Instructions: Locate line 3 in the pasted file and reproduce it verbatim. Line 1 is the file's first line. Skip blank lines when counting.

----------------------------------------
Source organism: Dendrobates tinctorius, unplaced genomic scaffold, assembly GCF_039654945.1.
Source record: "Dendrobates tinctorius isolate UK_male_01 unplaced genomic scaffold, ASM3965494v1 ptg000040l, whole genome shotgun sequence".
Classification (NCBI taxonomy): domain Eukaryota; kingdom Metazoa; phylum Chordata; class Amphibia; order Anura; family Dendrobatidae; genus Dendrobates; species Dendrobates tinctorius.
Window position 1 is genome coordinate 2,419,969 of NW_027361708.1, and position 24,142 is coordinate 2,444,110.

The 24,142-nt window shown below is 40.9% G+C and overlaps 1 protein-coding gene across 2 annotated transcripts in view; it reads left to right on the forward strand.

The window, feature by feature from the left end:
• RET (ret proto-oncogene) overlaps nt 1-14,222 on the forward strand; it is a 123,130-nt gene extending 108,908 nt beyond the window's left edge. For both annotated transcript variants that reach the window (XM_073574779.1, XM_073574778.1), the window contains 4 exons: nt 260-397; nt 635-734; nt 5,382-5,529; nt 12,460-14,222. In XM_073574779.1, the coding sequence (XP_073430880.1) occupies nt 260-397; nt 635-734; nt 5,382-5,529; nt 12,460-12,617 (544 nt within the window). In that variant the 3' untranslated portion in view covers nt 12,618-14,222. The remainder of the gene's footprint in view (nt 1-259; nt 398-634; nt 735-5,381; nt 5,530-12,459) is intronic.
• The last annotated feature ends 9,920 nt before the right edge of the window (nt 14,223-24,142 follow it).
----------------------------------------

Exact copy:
Classification (NCBI taxonomy): domain Eukaryota; kingdom Metazoa; phylum Chordata; class Amphibia; order Anura; family Dendrobatidae; genus Dendrobates; species Dendrobates tinctorius.